Is anyone using Near Field Communications (NFC)?

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A new stream of 'app opportunity' is said to be burgeoning across the software application development landscape.

We are supposedly about to witness the real impact of Near Field Communications (NFC), a technology that can make secure contactless device-to-device communication a reality, or so we are told.

NOTE: Near Field Communication (NFC) is a short-range wireless connectivity standard (Ecma-340, ISO/IEC 18092) that uses magnetic field induction to enable communication between devices when they're touched together, or brought within a few centimetres of each other.
NFC_adrian.png
A key driver for NFC support is security and access (keycards and dongles, identity, entry and access, boarding passes, and transponders).

Intel explains that NFC technology is intended to be used to transfer small amounts of data. The data transfer rate is low, but NFC is low-power, easy to use, and feels instantaneous (<1/10 s).

Other common drivers for NFC support are social networking, Bluetooth, as well as WiFi connectivity and commerce.

But NFC has not been doing well, a shortage of software combined with consumer caginess over whether to adopt these new payment systems has slowed down the global momentum for NFC to date.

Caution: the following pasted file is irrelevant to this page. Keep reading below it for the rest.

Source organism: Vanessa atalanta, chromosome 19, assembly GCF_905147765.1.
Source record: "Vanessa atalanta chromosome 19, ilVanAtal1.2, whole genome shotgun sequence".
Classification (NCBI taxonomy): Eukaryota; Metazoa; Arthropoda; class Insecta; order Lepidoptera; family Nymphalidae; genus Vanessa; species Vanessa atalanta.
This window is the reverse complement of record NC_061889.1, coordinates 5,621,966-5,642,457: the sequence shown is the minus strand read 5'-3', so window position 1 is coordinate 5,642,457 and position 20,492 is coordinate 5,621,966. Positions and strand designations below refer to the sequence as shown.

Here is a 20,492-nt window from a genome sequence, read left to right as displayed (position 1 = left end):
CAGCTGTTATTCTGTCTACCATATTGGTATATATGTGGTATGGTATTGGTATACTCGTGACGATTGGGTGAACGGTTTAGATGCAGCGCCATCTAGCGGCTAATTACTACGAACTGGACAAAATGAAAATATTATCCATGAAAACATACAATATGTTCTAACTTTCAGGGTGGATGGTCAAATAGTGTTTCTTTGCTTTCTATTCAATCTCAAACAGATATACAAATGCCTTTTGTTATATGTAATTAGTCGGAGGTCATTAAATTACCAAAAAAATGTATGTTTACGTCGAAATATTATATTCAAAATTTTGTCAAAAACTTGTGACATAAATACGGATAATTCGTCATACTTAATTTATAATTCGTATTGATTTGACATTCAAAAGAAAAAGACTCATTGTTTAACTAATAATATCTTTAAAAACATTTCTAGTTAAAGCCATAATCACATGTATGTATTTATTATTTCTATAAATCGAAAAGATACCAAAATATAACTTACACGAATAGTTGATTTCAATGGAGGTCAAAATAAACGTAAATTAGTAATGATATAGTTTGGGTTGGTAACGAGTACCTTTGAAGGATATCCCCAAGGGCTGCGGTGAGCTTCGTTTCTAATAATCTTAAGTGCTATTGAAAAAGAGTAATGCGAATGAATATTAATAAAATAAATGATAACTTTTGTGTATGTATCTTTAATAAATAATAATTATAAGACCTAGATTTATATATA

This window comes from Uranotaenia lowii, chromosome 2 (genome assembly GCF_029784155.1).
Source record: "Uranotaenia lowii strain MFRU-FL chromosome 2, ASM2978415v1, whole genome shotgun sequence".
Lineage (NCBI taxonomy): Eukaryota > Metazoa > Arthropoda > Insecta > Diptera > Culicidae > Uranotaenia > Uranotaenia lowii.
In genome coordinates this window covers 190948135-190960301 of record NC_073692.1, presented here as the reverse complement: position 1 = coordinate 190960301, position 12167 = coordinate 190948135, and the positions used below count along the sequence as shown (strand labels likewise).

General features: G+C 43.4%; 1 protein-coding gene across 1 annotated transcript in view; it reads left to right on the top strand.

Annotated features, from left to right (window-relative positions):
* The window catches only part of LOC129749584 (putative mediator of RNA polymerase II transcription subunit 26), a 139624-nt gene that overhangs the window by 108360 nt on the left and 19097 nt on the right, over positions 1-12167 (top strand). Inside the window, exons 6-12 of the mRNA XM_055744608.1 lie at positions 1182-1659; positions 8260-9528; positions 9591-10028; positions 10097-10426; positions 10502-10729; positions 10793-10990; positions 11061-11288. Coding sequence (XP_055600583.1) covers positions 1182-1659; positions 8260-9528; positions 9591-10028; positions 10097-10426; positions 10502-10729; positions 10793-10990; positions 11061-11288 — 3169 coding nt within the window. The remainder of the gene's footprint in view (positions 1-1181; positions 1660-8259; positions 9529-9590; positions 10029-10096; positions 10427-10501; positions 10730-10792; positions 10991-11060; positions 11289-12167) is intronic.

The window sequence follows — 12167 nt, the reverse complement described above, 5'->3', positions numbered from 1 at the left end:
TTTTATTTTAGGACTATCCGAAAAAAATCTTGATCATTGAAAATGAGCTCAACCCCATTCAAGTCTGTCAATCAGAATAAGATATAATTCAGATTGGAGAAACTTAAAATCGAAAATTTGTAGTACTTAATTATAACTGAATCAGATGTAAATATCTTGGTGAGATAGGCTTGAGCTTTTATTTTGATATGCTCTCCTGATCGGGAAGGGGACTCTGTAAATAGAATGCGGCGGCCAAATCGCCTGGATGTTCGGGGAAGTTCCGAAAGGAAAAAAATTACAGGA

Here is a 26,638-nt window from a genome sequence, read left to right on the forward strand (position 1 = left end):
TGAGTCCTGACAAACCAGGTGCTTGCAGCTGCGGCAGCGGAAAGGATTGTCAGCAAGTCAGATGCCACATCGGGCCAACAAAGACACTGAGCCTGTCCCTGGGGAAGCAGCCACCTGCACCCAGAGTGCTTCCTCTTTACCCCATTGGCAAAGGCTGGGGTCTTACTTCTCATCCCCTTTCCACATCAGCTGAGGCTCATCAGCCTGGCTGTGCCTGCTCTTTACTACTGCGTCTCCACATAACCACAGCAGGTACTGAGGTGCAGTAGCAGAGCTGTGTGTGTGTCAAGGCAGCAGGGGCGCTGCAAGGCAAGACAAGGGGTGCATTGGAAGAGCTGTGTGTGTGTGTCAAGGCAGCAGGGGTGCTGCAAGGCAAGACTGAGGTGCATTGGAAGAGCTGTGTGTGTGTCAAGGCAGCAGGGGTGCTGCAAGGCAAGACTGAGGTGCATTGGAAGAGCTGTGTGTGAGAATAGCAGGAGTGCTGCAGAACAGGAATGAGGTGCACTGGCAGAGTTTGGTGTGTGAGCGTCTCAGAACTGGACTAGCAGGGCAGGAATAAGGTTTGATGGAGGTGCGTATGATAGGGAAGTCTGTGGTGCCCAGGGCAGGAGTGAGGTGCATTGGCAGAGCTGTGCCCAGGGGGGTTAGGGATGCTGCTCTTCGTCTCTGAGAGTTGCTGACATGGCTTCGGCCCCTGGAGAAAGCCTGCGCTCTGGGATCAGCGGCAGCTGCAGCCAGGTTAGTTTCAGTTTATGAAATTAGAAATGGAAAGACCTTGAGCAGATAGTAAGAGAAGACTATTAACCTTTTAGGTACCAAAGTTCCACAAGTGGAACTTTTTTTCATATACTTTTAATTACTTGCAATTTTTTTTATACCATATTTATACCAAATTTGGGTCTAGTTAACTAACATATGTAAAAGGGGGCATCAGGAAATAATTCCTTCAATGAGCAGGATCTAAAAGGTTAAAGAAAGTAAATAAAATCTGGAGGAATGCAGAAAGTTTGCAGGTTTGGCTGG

"NFC is the next evolutionary step in mobile computing," said Janel Garvin, CEO of Evans Data Corp. "It's clear that it's going to change the way we perform everyday actions such as opening a locked door, getting on an airplane, or making a purchase at a store. But developers also have plans for the technology that include games, measurements, and connections to appliances, cars, or other devices. The extent to which NFC will impact us is only constrained by the imagination of the developers."

Evans Data Corp's recently released Mobile Development Survey claims that over 31% of mobile developers today are supporting Near Field Communications (NFC) in their mobile apps.

Vendors such as BlackBerry and Intel are keen to tell us now how well NFC technologies will work, but the innovation wave appears to be somewhat still mustering power at this stage.

For further reading, Intel details NFC Usage in Windows Store Apps - a Healthcare App Case Study here.

2 Comments

Yes. We do use NFC! www.commonsights.com

The short answer is, yes. More and more.

Here is an article on one such application of NFC:
http://www.engadget.com/2013/07/25/guinness-nfc/?

Free pint of Guinness anyone?

Russell

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This page contains a single entry by Adrian Bridgwater published on July 10, 2013 1:53 AM.

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